Glenn K!'s Chain Mail Page
a.k.a. - The Quick & Dirty Guide to Chainmail
I started making chain mail a while back. Being a grad student and trying
to have a life, I haven't made all that many pieces. Certainly nothing
show-worthy at any rate. Below are some of the pieces that I have made.
I haven't updated this page in a while other than fixing some text here
and there, but I will be putting up images of bracelets, chokers, epaulet
ornaments, bags (when it's done) and a really slick belt that I made.
So stick around for more.
And be sure to check out what's probably the ultimate list of chainmail
links on the web - Sara's
Disclaimer: I am not an expert in chain mail. I'm not in Society
for Creative Anachronism. I'm no more than passingly interested in
medieval culture. I am just an amateur hobbyist. I WILL make mistakes in
terminology and method. I WILL offend hard-core SCA members with my
ignorance. Deal with it.
This is the remnants of the first piece I made. It used to be a
bootstrap, then part of it was a bracelet, then a sealed anklet on my
friend Teresa. The rest became the long ugly part on the end of this
keychain. It features irregularly sized and shaped loops. However, it
also features a nifty box linkage. You can tell by the tarnished links
that this keychain was actually being used by me. (Until I smashed it to
bits seeing how much force it would take by hitting something)
Total Time: about 8 to 10 hours
This is a rather simple keychain I made (ok, it's the third one of these
that I've made). See how shiny this one is? That's because I'm using a
different kind of wire than I used for the piece above. On a side note,
the diamond shaped part of the piece is made of a pattern called 4-link
for those of you unfamiliar with chain mail, and the part linking the
diamond shaped part and the key ring is a pattern called the box pattern.
Total Time: 1 1/2 hours
This is my largest peice so far. I've had people try to convince me to
start selling at rennaiscance festivals because of this one.
I can't imagine why. It's not all that good.
it's using the shinier wire, though it's still somewhat tarnished by
wearing it around town and to shows and such. It is also constructed
using a 4-link pattern.
Total Time: around 20 hours, but it's hard to say
This is the best peice I've made. It's a pretty cool little belt which
uses mostly 4-link in the design. The belt strap and buckle, etc are all
custom made by me for the belt. Ok, so I took the buckle off an old belt
from the Salvation Army. Unfortunately, it's too small for me, which I
suppose is alright because I didn't make it for me.
Total Time: around 15 hours, including leather work
How Glenn K! makes his chain mail
It's actually not all that difficult. Same as all things - a series of
I've made all my pieces so far with 14 guage galvanized stainless steel,
formed into various sizes of rings. I've created
the links by
using a dowel or steel rods with holes drilled straight through one end
about an inch and a half from the end. (see fig. 1 below) The rod was
then placed in a drill and turned the drill on a medium to low
speed to wind the wire around the dowel. (see fig. 2 below)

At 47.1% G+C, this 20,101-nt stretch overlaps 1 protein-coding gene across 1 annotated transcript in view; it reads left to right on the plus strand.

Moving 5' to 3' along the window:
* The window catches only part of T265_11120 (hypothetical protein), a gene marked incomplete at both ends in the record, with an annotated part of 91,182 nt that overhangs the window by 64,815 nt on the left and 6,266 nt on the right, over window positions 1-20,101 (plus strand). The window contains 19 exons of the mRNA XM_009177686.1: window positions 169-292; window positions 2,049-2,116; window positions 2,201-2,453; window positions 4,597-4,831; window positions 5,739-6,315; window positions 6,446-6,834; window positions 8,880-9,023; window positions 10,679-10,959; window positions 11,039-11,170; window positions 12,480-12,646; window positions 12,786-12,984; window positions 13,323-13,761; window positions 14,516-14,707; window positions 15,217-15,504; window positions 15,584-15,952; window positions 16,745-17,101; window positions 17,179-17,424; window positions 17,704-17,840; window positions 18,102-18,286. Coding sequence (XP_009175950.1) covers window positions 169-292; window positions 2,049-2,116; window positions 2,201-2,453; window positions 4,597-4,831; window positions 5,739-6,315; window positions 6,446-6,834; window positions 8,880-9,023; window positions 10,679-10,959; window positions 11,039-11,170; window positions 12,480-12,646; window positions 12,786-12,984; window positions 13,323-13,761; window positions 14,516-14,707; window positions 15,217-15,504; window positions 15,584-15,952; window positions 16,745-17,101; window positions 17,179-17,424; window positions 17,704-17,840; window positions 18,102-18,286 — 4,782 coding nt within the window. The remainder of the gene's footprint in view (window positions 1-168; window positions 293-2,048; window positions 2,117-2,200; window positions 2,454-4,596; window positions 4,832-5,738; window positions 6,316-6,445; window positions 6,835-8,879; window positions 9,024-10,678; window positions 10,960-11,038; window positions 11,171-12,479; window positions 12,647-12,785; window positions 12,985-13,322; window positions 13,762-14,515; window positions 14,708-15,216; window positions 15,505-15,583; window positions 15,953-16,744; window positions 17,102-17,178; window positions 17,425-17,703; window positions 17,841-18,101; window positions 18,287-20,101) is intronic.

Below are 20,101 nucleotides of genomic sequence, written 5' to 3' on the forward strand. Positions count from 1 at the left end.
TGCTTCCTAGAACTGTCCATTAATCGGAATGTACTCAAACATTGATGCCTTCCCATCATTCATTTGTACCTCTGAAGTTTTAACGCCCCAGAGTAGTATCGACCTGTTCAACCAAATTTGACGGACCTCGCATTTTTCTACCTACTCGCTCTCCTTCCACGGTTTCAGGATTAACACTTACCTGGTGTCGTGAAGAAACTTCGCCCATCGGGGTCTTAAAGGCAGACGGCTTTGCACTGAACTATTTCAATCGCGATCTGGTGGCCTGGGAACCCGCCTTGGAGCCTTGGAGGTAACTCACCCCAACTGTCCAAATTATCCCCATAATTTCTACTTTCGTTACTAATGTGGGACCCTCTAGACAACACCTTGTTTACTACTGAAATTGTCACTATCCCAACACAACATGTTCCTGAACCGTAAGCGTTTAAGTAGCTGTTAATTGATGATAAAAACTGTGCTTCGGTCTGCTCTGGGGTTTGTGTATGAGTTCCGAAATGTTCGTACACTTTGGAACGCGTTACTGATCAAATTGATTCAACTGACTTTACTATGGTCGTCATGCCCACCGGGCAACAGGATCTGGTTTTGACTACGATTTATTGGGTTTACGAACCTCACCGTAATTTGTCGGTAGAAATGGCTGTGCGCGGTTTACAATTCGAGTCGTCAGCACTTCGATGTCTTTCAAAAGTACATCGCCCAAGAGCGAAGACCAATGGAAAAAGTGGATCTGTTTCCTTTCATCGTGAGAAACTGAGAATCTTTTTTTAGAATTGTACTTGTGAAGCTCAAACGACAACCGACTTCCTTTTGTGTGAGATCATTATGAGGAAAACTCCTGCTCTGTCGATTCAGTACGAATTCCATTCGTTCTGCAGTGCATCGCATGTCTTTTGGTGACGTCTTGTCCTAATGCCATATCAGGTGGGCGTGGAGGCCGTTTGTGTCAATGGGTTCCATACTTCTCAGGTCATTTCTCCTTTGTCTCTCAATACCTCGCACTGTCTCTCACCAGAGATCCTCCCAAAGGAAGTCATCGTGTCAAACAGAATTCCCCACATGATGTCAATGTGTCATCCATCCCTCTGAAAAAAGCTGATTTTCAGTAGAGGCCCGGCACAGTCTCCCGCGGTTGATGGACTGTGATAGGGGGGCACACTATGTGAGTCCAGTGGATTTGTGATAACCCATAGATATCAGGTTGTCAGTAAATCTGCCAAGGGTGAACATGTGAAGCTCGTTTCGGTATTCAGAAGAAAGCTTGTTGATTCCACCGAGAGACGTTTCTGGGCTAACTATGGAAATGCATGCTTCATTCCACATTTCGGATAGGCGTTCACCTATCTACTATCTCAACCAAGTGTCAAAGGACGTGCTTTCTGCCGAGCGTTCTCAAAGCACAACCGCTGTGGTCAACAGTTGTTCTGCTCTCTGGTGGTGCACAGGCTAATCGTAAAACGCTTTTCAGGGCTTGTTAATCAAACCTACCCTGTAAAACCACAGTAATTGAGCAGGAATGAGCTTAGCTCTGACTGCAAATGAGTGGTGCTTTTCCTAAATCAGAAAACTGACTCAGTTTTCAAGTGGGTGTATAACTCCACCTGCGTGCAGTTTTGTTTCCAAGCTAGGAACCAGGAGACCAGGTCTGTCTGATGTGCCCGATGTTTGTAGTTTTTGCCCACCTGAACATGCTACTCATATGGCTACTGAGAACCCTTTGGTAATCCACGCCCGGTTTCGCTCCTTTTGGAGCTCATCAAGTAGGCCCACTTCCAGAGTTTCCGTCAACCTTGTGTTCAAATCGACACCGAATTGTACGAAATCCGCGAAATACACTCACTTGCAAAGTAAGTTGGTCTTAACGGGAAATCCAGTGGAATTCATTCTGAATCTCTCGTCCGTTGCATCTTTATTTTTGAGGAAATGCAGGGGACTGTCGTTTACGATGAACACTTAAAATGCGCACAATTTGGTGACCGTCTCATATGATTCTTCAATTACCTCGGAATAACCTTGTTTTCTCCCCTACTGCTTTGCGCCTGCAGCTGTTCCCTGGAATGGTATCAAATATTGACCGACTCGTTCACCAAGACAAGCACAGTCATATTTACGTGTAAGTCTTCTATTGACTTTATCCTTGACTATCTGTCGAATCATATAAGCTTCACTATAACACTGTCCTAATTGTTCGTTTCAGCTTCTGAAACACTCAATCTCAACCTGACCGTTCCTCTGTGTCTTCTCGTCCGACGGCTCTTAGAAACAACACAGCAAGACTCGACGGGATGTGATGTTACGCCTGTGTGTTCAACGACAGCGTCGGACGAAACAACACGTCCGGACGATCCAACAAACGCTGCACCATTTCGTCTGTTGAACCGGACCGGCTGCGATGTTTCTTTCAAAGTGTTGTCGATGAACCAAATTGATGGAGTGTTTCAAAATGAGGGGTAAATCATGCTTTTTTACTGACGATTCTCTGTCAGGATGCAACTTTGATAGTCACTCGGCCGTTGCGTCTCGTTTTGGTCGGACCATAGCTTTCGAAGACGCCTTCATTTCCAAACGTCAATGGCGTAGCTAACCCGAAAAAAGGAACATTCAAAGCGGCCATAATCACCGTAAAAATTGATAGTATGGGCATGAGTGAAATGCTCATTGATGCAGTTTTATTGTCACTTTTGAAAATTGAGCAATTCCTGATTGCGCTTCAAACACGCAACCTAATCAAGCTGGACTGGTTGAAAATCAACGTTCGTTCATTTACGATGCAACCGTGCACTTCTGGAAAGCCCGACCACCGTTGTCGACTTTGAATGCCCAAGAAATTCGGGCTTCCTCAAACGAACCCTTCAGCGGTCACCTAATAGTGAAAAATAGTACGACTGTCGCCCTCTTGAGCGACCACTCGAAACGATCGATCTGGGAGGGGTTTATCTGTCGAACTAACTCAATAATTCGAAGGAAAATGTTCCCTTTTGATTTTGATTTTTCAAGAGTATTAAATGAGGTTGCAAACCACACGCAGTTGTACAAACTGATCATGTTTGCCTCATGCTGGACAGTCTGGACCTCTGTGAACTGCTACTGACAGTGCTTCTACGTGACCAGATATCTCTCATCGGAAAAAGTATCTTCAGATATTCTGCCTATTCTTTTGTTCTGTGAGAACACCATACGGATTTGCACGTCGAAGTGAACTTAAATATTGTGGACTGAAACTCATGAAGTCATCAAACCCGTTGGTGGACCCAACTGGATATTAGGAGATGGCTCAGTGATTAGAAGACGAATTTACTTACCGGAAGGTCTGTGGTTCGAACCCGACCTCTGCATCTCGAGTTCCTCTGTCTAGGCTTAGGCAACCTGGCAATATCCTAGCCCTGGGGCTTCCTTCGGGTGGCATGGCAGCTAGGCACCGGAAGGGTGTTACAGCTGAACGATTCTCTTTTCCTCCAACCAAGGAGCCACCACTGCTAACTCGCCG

- make the links
- get the wire
- wind it
- clip it
- join the links
- seal the links
Make sure you keep the coils tightly wound as opposed to the way shown
in the figure.
Also be sure to watch out when you let go of the loose end, because it
will spin around and whack the hell out of your hand.
After that, using a good strong pair of end-snip pliers (none of those
pansy wire cutters here... you need a good pair, expect to pay about
$18-$20 for a pair) I clipped the rings one by one. I assembled them by
hand usually, with assistance by a pair of pliers when needed, and sealed
them with the same pliers. The pliers I use to seal have a bit of an
overbite so that I can compress the two ends together with one pair, as
opposed to requiring two pairs at a time to seal the links.
Please note that most chainmail folks dislike my methods. There are two
main reasons why. Use of the drill tends to create a lot more wasted wire
than used of a manually cranked mandril (it can also wear out a drill if
you're not careful).
Also, by using the end-snips that I have, the ends of the links are
somewhat rough and tend to snag finer fabrics and such. If you take a
look at any of the close-up images above, you can see this quite
clearly. The trick is that I do nothing to correct this. I could
weld them if I were anal enough, or file them if I were anal enough.
But I'm only a hobbyist, not a tradesman or shooting for historical
accuracy. This is the main reason I don't consider any of my pieces to be
For a more - ah - informative version on how to make chain mail, take
a look at
There are several other chainmail sites out there, but these are some of
the more complete ones. They have good instructions on how to make chain
mail and list of links to many other sites.
Please note that I am in most cases fundamentally opposed to web rings
since they're run by central sites which farm magic-cookies and are able
to track your movements across the web. However, as this is a
privately-held web ring, I'll tolerate it just this once....
Please feel free to leave
mail praising my efforts of chainmail.
Back to Glenn K!'s Home Page
Glenn K! ( c 5 1 0 2 9 2 @ c c l a b s . m i s s o u r i . e d u